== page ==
Saturday, August 08, 2009

Howell wins

The only surprise was that securing the half-point he needed took about two and a half hours instead of the thirty minutes max that I'd expected, but David Howell wakes up this morning as the new British Champion.

Howell finished up on 9/11, only half a point clear of his nearest challengers although his victory seemed much more comprehensive than that. For the record Mark Hebden and Simon Williams finished second equal on 8.5/11, Richard Palliser fourth with 8/11 and Stuart Conquest and Danny Gormally tied for fifth with 7.5/11.

You can find a full review of the tournament on official website but for a final report on the S&BC Blog favourites I can tell you that Jack Rudd finished 7th-14th with 7/11, including five wins in his last seven games and Keith Arkell finished a little further back with 6/11. By his standards it was a very ordinary tournament for Keith although his defeat of Eggleston in round ten was one of my favourite games of the entire event and will definitely be featured here before the month is out.

But enough of such matters. For the rest of today let's focus on Howell.

About to play the Ruy Lopez Exchange ... and who can blame him
photo from the official tournament website

Last Tuesday I wrote of the difficult pairings Howell had been getting. One measure of the extreme toughness of his tournament was that not only did he play all of his nearest rivals - when was the last time that the British Champion had to have a two-point downfloat in the last round? - but he got the Black pieces against four of the five who finished immediately behind him. Howell's other game with Black, by the way, was against, Gawain 'Corporal' Jones who was neck-and-neck with Howell up until the eighth round when he rather fell away.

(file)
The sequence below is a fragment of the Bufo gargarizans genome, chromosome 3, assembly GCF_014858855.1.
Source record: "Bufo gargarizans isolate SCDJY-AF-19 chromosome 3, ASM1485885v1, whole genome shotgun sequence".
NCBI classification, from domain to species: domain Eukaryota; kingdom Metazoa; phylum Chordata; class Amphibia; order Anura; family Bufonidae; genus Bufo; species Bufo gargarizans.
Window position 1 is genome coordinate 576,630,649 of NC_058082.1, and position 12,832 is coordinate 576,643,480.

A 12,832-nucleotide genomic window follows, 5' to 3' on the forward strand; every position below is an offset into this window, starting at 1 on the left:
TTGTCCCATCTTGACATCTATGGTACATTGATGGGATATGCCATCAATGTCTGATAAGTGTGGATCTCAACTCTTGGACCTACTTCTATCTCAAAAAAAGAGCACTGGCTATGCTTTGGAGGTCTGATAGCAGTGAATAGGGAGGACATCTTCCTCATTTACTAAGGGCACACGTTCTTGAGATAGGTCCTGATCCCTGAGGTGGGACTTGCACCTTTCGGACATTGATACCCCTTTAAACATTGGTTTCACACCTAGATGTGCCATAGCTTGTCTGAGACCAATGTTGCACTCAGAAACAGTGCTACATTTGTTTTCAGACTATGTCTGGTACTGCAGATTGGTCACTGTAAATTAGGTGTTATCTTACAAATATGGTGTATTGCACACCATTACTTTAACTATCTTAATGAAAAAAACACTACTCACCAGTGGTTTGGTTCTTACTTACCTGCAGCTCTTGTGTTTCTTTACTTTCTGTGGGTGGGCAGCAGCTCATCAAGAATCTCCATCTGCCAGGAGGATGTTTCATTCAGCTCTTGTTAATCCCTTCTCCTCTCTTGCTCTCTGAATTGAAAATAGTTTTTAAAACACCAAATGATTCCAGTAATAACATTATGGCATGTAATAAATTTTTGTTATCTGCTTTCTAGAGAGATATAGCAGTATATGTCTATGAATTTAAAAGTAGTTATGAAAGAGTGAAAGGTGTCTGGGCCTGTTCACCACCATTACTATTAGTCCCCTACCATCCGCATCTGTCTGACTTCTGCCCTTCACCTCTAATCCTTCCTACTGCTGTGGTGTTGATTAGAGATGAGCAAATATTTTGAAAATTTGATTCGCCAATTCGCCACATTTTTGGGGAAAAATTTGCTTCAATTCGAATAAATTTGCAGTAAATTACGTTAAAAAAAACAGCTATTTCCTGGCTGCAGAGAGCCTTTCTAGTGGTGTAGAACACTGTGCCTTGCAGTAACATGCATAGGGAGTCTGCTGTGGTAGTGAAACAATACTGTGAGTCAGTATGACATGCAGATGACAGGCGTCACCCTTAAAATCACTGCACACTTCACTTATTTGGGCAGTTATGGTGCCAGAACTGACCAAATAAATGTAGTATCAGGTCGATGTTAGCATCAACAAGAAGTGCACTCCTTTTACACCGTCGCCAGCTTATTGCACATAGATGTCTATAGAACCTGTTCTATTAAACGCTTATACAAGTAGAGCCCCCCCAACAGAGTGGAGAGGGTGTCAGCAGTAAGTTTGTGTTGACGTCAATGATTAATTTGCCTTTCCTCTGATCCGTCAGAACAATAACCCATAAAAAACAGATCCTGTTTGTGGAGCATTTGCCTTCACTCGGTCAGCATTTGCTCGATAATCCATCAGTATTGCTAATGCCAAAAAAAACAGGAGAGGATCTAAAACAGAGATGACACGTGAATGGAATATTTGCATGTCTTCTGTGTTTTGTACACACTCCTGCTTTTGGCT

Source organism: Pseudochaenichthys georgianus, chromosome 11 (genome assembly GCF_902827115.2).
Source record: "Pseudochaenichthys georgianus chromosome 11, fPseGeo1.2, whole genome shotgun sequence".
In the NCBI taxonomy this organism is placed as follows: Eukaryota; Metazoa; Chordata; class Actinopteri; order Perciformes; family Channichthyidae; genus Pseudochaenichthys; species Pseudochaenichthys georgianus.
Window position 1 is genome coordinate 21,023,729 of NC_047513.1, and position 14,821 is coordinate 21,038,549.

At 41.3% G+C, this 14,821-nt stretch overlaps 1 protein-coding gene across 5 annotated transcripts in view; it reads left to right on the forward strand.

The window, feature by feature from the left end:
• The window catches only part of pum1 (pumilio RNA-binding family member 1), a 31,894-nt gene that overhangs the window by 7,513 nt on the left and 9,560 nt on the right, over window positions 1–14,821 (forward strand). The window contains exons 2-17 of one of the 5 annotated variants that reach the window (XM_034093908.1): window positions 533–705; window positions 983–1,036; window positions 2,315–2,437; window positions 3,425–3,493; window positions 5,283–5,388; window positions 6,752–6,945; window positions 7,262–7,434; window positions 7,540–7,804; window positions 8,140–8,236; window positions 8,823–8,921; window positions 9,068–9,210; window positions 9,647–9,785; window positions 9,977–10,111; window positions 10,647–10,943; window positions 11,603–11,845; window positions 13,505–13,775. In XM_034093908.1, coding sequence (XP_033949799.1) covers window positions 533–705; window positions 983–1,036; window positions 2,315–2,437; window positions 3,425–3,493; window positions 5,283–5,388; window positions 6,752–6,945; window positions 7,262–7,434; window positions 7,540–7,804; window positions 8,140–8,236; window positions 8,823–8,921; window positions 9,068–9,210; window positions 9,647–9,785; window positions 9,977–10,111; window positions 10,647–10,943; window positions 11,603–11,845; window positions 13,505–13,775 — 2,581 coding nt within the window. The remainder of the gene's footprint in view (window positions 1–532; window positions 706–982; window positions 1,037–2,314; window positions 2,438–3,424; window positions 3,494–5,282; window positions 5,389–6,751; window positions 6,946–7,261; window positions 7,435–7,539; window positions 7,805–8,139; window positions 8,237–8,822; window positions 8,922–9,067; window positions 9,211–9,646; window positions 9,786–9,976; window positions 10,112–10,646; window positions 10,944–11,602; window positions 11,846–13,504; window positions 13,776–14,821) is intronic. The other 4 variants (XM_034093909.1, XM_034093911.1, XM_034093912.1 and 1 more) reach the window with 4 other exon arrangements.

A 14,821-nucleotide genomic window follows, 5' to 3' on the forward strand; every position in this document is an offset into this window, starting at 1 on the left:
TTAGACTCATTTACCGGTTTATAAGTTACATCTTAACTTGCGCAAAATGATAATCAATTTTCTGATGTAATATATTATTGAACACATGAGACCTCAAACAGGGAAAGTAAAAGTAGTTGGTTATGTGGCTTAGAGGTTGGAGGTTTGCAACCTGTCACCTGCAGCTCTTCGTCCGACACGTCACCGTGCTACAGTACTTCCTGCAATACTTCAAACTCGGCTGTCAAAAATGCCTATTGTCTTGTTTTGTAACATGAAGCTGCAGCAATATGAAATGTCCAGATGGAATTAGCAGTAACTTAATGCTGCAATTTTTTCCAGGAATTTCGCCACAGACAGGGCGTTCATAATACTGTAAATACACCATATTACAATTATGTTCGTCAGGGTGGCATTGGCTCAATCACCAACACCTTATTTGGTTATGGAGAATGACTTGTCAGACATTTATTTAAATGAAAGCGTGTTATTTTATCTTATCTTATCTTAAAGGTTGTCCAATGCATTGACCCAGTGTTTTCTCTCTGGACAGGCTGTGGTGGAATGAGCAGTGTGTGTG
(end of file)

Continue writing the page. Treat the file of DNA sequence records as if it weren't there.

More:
Five Black games against GM opposition with an average elo of 2522 ... and still Howell managed to score +2. That my friends is a deserving British Champion! Talking of which, two weeks ago I outlined my criteria for what I thought would make a truly deserving Champion. Howell fulfilled them all. He played the strongest opposition possible, he beat most of his nearest rivals, and he led from the start. He did all that and more, not even conceding any short draws, not even in the last round.

I've got a shirt like that don't you know
photo from the official tournament website

To finish today, let's have a look at a few of Howell's Black magic highlights. To start with there's what may well be my favourite move, his or anybody else's, of the tournament.

Black to play
British Championship, 2009 (4)

I imagine most of us would be thinking about castling here, and that certainly seems OK for Black, but Howell came up with the rather wonderful idea of breaking the pin with 11. ... Kd8, after which White could find nothing better than 12. Qxf5 Qxf5, 13. Nxf5 Bxf5, 14. d3 and now 14. ... Kd7

connects the rooks and leaves Black with the bishop pair and a position looking very much like an Interesting French Exchange. Who could ask for more?

Somewhat messier was Williams - Howell in round 8, the sort of game I like to watch but would want to resign from both sides if I ever had to play it myself ...

which brings us to the decisive game in round 10 against last year's champion Stuart Conquest.

It's amusing to see very strong GMs play as if they've never heard anything about the principles of opening play in their lives. After three hours they'd reached this position,

White to play
Conquest - Howell,
British Championship 2009 (10)

Black's position looks like Howell's had a sniff of the special salts with which Mike Surtees likes to refresh himself prior to games while White's looks like Conquest has chosen to make a move every second rather than each time it was his go.

Great stuff and the whole thing, two massive times scrambles and all, can be found below.

Champion's photo from


ejh said...

The pivotal moment of the whole Championship, though, was Hebden putting his rook on the wrong square when completely winning in round two.

Tom Chivers said...

Congratulations to David Howell!